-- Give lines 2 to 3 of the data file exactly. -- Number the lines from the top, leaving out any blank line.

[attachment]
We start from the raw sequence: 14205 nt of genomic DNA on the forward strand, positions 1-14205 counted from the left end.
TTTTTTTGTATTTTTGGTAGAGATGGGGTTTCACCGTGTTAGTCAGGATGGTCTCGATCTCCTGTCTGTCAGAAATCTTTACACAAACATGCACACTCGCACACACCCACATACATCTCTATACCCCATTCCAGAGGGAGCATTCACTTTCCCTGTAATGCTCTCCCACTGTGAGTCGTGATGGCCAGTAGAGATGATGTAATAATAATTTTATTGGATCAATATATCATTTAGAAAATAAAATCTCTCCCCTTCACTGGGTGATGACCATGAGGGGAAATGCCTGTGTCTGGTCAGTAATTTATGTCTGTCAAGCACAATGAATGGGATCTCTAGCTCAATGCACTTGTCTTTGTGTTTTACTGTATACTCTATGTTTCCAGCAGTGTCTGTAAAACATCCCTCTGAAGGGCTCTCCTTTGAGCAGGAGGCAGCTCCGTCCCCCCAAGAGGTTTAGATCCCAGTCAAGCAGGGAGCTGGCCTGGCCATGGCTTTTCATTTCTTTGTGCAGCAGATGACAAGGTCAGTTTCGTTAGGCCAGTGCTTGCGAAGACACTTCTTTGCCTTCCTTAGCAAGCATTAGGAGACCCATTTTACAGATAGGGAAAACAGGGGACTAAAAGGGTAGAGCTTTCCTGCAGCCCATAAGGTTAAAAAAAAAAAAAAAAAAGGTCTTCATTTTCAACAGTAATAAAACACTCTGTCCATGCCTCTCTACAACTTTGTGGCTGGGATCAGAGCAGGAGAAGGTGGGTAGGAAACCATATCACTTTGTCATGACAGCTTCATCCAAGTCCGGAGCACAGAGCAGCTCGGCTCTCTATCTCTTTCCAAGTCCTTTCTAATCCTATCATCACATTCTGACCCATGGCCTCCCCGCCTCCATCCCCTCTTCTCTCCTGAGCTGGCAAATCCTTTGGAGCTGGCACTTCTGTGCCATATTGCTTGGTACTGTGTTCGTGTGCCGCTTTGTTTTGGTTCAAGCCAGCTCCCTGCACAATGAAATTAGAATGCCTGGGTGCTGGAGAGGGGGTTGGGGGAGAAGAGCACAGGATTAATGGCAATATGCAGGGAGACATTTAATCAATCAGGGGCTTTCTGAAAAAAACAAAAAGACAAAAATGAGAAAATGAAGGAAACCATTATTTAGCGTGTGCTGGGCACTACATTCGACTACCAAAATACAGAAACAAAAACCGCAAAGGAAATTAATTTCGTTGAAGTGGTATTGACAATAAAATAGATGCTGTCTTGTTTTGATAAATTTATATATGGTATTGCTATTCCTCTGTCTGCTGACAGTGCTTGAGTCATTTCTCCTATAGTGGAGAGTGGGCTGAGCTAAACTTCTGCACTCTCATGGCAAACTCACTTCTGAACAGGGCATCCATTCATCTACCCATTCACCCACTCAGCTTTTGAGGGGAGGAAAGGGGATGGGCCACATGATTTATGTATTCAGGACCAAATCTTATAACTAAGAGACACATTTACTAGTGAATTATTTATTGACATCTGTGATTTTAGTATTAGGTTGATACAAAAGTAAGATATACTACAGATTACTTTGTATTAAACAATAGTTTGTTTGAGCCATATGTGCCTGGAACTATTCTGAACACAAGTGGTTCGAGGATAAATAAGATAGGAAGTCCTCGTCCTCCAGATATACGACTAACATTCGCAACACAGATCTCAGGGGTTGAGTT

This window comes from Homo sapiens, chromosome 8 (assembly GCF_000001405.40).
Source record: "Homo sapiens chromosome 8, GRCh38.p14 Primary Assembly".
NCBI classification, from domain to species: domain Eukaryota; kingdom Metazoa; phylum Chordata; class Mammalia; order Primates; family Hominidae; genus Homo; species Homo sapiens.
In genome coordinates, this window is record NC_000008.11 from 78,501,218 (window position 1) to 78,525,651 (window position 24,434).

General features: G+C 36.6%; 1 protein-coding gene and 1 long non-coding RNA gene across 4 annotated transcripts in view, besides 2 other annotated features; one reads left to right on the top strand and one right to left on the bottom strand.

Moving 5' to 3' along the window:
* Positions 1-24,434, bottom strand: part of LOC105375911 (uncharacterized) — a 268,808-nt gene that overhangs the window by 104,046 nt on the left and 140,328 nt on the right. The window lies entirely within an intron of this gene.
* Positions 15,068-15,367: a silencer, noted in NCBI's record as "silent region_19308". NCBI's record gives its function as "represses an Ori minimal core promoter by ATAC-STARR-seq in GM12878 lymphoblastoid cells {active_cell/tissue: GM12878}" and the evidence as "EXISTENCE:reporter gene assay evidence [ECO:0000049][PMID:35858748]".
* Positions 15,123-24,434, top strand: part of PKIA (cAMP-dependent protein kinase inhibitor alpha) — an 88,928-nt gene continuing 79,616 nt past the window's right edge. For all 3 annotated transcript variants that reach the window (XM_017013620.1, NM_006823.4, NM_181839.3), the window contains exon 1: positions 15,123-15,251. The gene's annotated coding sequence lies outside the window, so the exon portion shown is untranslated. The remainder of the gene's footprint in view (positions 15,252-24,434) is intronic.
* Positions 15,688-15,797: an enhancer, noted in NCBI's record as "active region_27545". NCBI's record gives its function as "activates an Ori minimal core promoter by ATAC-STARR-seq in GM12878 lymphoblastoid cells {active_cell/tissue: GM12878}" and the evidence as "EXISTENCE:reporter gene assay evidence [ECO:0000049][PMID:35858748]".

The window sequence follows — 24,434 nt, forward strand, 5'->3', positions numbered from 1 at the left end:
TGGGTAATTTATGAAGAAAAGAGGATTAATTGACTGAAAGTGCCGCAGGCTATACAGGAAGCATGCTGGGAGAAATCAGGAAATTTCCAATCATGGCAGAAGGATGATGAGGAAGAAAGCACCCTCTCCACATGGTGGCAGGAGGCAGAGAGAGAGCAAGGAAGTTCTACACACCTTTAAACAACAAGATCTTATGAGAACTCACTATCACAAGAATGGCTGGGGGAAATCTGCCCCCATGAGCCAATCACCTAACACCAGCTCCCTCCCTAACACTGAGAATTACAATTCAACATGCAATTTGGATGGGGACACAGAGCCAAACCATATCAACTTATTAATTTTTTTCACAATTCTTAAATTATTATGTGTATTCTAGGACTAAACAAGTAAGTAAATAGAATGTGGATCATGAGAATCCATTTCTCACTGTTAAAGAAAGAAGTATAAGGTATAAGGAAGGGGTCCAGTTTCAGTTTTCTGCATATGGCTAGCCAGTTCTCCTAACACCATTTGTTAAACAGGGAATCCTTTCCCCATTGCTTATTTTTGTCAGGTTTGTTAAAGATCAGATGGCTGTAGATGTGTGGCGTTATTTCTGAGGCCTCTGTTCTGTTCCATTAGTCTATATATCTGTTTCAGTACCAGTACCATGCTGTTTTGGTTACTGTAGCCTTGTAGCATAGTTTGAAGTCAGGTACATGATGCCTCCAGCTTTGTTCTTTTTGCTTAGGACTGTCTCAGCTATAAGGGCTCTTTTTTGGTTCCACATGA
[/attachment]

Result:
TTTTTTTGTATTTTTGGTAGAGATGGGGTTTCACCGTGTTAGTCAGGATGGTCTCGATCTCCTGTCTGTCAGAAATCTTTACACAAACATGCACACTCGCACACACCCACATACATCTCTATACCCCATTCCAGAGGGAGCATTCACTTTCCCTGTAATGCTCTCCCACTGTGAGTCGTGATGGCCAGTAGAGATGATGTAATAATAATTTTATTGGATCAATATATCATTTAGAAAATAAAATCTCTCCCCTTCACTGGGTGATGACCATGAGGGGAAATGCCTGTGTCTGGTCAGTAATTTATGTCTGTCAAGCACAATGAATGGGATCTCTAGCTCAATGCACTTGTCTTTGTGTTTTACTGTATACTCTATGTTTCCAGCAGTGTCTGTAAAACATCCCTCTGAAGGGCTCTCCTTTGAGCAGGAGGCAGCTCCGTCCCCCCAAGAGGTTTAGATCCCAGTCAAGCAGGGAGCTGGCCTGGCCATGGCTTTTCATTTCTTTGTGCAGCAGATGACAAGGTCAGTTTCGTTAGGCCAGTGCTTGCGAAGACACTTCTTTGCCTTCCTTAGCAAGCATTAGGAGACCCATTTTACAGATAGGGAAAACAGGGGACTAAAAGGGTAGAGCTTTCCTGCAGCCCATAAGGTTAAAAAAAAAAAAAAAAAAGGTCTTCATTTTCAACAGTAATAAAACACTCTGTCCATGCCTCTCTACAACTTTGTGGCTGGGATCAGAGCAGGAGAAGGTGGGTAGGAAACCATATCACTTTGTCATGACAGCTTCATCCAAGTCCGGAGCACAGAGCAGCTCGGCTCTCTATCTCTTTCCAAGTCCTTTCTAATCCTATCATCACATTCTGACCCATGGCCTCCCCGCCTCCATCCCCTCTTCTCTCCTGAGCTGGCAAATCCTTTGGAGCTGGCACTTCTGTGCCATATTGCTTGGTACTGTGTTCGTGTGCCGCTTTGTTTTGGTTCAAGCCAGCTCCCTGCACAATGAAATTAGAATGCCTGGGTGCTGGAGAGGGGGTTGGGGGAGAAGAGCACAGGATTAATGGCAATATGCAGGGAGACATTTAATCAATCAGGGGCTTTCTGAAAAAAACAAAAAGACAAAAATGAGAAAATGAAGGAAACCATTATTTAGCGTGTGCTGGGCACTACATTCGACTACCAAAATACAGAAACAAAAACCGCAAAGGAAATTAATTTCGTTGAAGTGGTATTGACAATAAAATAGATGCTGTCTTGTTTTGATAAATTTATATATGGTATTGCTATTCCTCTGTCTGCTGACAGTGCTTGAGTCATTTCTCCTATAGTGGAGAGTGGGCTGAGCTAAACTTCTGCACTCTCATGGCAAACTCACTTCTGAACAGGGCATCCATTCATCTACCCATTCACCCACTCAGCTTTTGAGGGGAGGAAAGGGGATGGGCCACATGATTTATGTATTCAGGACCAAATCTTATAACTAAGAGACACATTTACTAGTGAATTATTTATTGACATCTGTGATTTTAGTATTAGGTTGATACAAAAGTAAGATATACTACAGATTACTTTGTATTAAACAATAGTTTGTTTGAGCCATATGTGCCTGGAACTATTCTGAACACAAGTGGTTCGAGGATAAATAAGATAGGAAGTCCTCGTCCTCCAGATATACGACTAACATTCGCAACACAGATCTCAGGGGTTGAGTT

This window comes from Homo sapiens, chromosome 8 (assembly GCF_000001405.40).